Peace talks between Moscow and Kyiv will resume on Friday, as part of new efforts to help Mariupol residents flee the beleaguered and devastated city.
Ukrainian negotiator David Arakhamia said on Thursday the talks would continue via video, focusing on the peace framework presented by kyiv during a face-to-face meeting in Istanbul this week, which Moscow described as constructive.
Russian President Vladimir Putin has further raised the diplomatic stakes amid negotiations, signing a decree requiring foreign buyers to pay in rubles for Russian gas from Friday or have their energy contracts terminated – a demand that Germany , France and the United Kingdom immediately rejected and Berlin called it blackmail.
A humanitarian corridor is expected to open from 10 a.m. on Friday to allow civilians out of the beleaguered port city of Mariupol, and a convoy of 45 Ukrainian buses set off to try to deliver humanitarian supplies and to get trapped civilians out, the Ukrainian Deputy Prime Minister said. says Iryna Vereshchuk.
The convoy was due to enter the city on Friday morning after Russian promises of a limited ceasefire along the road from Mariupol to the Ukrainian city of Zaporizhzhia.
This decision follows “a personal request from the French President and the German Chancellor to Russian President Vladimir Putin”, the Russian Defense Ministry said.
Repeated efforts to set up humanitarian corridors for the evacuation of up to 170,000 people who remain in Mariupol, which has suffered four weeks of shelling and dwindling supplies, have failed. Ukraine has accused Russian forces of bombing supposedly safe roads outside several combat hotspots, Moscow claims.
On Thursday evening, Volodymyr Zelenskiy reiterated his warning that Russia was bracing for “powerful strikes” in the Donbass region after appearing to retreat from an assault on kyiv. He called the withdrawal of Russian forces near kyiv, Chernihiv and Sumy a tactic. The Pentagon also said that Russia could reposition some of its forces to send them to Donbass.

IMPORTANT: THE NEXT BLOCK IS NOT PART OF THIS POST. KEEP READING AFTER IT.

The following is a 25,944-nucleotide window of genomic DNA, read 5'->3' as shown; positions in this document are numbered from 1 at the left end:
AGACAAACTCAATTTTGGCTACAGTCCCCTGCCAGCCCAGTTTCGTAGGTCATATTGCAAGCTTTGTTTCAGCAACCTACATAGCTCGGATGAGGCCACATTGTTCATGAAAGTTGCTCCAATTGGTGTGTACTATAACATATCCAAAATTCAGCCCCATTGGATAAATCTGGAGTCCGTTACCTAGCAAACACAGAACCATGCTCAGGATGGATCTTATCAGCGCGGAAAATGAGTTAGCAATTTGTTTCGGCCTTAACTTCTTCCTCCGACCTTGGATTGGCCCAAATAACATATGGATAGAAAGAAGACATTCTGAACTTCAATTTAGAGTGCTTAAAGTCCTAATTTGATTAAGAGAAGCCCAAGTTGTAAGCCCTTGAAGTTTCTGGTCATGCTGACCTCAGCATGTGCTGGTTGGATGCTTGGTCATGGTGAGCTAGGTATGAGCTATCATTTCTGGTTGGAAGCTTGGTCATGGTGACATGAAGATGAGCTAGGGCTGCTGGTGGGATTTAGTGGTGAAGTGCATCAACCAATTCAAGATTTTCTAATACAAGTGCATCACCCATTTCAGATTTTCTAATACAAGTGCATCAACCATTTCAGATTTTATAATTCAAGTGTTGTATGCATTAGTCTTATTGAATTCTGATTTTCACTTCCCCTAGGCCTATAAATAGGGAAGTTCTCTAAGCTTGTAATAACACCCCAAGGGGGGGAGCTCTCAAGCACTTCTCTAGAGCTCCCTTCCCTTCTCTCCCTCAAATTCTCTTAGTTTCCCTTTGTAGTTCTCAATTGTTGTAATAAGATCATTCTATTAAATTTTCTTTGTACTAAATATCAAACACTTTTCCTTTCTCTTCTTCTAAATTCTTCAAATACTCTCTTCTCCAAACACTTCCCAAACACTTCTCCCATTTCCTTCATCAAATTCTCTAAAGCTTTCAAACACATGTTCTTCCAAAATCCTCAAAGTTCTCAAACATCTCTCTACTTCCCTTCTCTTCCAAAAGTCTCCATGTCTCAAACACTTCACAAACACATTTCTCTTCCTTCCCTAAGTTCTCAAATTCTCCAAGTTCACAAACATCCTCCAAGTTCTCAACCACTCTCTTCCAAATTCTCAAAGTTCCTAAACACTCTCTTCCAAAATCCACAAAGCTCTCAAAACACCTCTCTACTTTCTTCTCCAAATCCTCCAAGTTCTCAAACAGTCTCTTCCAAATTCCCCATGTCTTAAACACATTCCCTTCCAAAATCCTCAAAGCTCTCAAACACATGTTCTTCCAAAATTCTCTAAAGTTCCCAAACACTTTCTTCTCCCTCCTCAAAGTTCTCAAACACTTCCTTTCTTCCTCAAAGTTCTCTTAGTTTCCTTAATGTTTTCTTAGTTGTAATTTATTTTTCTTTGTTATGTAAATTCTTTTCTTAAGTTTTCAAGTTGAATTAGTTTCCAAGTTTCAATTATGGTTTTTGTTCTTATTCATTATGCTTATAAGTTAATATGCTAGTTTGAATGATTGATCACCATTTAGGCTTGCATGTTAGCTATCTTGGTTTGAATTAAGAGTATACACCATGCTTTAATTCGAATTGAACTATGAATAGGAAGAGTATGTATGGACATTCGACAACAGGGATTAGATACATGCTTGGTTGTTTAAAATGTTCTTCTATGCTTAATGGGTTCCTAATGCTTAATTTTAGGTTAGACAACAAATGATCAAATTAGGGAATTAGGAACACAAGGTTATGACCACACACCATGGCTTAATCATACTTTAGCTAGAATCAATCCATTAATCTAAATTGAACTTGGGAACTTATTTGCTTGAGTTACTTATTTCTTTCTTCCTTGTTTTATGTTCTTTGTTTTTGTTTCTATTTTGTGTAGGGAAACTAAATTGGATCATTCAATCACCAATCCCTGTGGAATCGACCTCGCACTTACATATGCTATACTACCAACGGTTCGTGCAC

Britain’s Ministry of Defense said Russia was withdrawing its forces from Georgia to bolster its invasion of Ukraine in a move it said was unplanned and “revealing of the unexpected losses it suffered during the invasion.” “.
The US and UK have suggested Putin is growing increasingly frustrated, with US President Joe Biden saying Putin “seems to be isolating himself” and noting “there are indications he has fired or put some of his advisers under house arrest,” without citing evidence.
White House communications director Kate Bedingfield said the war had been a “strategic disaster” for Russia and that she was “working to redefine the original objectives of their invasion”.
British Defense Secretary Ben Wallace said Putin was “not the force he was” and was “now a man in a cage he built himself”.
Despite ongoing talks, there is growing Western skepticism about Russia’s intentions in the talks, more than five weeks after its invasion of Ukraine. There has been no real sign of the partial military withdrawal in northern Ukraine he promised as a goodwill gesture, suggesting the Kremlin could buy time.
Kyiv’s chief negotiator Mykhailo Podolyak, however, insisted the Kremlin was considering Ukraine’s proposals, which included an international treaty under which Ukraine would remain neutral, with its security guaranteed by third countries.
In other developments:
The UN’s atomic watchdog is investigating Ukrainian allegations that Russian soldiers occupying the Chernobyl nuclear power plant left after receiving heavy doses of radiation. The International Atomic Energy Agency (IAEA) said it could not confirm the claims made by Ukraine’s state-owned power company Energoatom and was seeking an independent assessment.
Australia is to send Bushmaster armored vehicles to Ukraine following a speech to MPs by Zelenskiy. Prime Minister Scott Morrison said: ‘We will send our armored vehicles, Bushmasters… and we will fly over them in our C-17s [aircraft] to make sure they can be there to support [Ukraine].” Morrison suggested more help would follow.
EU and Chinese leaders will meet on Friday for a first summit in two years, with Brussels keen to get assurances from Beijing that it will not supply arms to Russia or help Moscow circumvent Western sanctions. EU officials close to preparations for the summit said any aid to Russia would damage China’s international reputation and jeopardize relations with its main trading partners – Europe and the United States.